Archival Strategy for IBM BPM


IBM BPM is one of most successful products in the Smarter Process and business process management world. It is used globally across various industries, including financial services and banking, healthcare and insurance, retail, manufacturing, and media and entertainment. IBM BPM offers many exciting features, including process transformation, optimization, modeling, performance analytics, performance data warehousing, etc. However, when it comes to a process data archival strategy, the product doesn’t offer its own solution, as archival requirements differ greatly from one customer to another.

Archiving process data is a very common requirement for almost every customer, especially when it comes to banks and financial institutions. To comply with regulations, some institutions require at least the past 7 years’ worth of data (for completed processes), and some may need even more. Thus, implementing an archival strategy and analytics around process data are always critical business needs for most customers around the world.

This blog post primarily showcases high-level strategy and the design of a robust and efficient archival solution for IBM BPM (with multi-tenant/cell architecture) using NoSQL technologies such as Elasticsearch (or Solr or MongoDB) and DB2.

Archival Strategy

What and When to Archive

  • Archiving BPM data becomes trivial, especially while dealing with the huge volume of transactions and considering factors like the performance and scalability of the system.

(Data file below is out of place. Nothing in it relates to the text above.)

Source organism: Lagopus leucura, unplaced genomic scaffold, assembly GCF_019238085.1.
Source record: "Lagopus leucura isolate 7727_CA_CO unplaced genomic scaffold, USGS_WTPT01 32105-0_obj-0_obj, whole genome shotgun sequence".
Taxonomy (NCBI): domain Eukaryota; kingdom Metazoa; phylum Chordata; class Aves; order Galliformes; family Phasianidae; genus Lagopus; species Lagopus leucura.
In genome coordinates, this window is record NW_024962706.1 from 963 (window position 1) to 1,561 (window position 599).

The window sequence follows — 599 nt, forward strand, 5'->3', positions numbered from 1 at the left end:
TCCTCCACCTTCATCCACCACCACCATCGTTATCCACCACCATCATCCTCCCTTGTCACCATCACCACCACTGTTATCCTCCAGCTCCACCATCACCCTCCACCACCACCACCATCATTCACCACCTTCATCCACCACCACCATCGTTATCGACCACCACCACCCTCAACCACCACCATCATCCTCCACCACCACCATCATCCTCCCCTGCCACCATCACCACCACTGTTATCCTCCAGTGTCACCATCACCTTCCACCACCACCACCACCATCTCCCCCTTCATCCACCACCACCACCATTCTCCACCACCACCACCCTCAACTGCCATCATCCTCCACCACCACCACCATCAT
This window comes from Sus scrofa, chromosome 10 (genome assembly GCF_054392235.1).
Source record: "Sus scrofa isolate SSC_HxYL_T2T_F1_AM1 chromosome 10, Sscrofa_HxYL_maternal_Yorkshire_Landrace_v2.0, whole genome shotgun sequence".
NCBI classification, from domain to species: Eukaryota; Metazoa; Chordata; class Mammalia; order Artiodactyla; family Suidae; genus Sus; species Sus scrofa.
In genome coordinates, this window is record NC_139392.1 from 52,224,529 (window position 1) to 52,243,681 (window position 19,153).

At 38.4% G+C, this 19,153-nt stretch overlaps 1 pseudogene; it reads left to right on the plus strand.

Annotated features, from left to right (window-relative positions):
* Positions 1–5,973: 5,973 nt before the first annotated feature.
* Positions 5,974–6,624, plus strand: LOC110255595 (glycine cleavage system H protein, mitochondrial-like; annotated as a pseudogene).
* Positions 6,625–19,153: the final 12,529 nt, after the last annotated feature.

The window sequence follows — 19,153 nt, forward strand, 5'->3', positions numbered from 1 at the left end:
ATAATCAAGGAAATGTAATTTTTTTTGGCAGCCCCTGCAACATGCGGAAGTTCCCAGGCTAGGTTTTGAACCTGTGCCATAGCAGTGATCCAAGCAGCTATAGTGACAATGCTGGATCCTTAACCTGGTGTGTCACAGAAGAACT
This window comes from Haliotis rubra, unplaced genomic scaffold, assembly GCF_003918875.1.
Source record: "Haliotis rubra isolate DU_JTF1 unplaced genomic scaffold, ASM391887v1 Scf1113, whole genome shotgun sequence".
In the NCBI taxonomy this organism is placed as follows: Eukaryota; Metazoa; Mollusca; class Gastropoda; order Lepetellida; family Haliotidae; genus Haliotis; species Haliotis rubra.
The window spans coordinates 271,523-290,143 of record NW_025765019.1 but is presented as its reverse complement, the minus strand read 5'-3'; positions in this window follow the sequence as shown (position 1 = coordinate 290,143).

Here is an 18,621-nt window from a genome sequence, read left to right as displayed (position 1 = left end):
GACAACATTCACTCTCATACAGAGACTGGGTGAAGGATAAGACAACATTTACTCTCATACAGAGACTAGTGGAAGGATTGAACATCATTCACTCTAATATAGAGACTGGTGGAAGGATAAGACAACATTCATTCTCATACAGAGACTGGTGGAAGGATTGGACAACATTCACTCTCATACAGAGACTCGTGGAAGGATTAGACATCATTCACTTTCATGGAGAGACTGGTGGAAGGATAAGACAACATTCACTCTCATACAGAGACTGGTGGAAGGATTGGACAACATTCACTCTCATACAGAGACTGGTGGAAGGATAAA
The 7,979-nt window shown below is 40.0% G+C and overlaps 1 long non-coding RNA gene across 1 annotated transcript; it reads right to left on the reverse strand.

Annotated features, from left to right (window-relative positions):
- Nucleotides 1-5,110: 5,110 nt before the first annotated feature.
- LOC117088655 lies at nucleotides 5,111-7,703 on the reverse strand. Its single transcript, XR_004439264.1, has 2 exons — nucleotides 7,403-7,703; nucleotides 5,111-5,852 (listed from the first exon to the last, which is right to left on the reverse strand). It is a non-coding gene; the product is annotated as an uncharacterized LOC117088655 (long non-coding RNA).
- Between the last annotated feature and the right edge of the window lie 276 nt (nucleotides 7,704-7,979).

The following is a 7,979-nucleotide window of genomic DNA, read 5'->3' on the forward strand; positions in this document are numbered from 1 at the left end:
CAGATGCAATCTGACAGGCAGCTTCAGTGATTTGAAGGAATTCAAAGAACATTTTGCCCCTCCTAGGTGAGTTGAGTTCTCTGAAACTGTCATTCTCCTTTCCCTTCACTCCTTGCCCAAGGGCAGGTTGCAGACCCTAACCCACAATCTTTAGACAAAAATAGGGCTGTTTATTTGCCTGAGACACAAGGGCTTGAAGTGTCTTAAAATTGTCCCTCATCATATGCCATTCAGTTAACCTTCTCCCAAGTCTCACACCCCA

• As part of the archival process, the process and the task instance details need to be archived during the completion of a process instance.
  • Every long-running process (implemented as a BPD or BPEL process flow) should have/define a step to archive the process instance data and business data (searchable exposed fields). Ideally, this should be the last step.

How and Where to Archive

  • As mentioned in the previous section, business data and process-specific instance data should be archived during the last step in a process.
  • The archival step in the process flow essentially calls an archival service.
    • Note: This archival service can technically be implemented as a mediation module in BPM, as shown in the design proposed here in this blog. However, this service can also be implemented as a simple Java service, especially when using BPM Standard/Express editions.
  • The notion here is to archive the business data in any NoSQL and Lucene-based indexes—preferably Elasticsearch, Solr, or MongoDB—and the process instance data in the archival database, which could be any RDBMS-based database acting as the system of record (SOR).
  • The main reason for using NoSQL and Lucene-based indexing technologies is to provide an efficient and better-performing search that can filter functionalities, especially when it comes to unstructured data.

Service for Archiving the Completed Process Instance Data

The archival service can be implemented as a mediation module, which should ideally implement an interface with the following operations:

  • persistArchivalData
  • readArchivedData

The figure shown below explains the archival process, including the persistence and retrieval of the process data in BPM.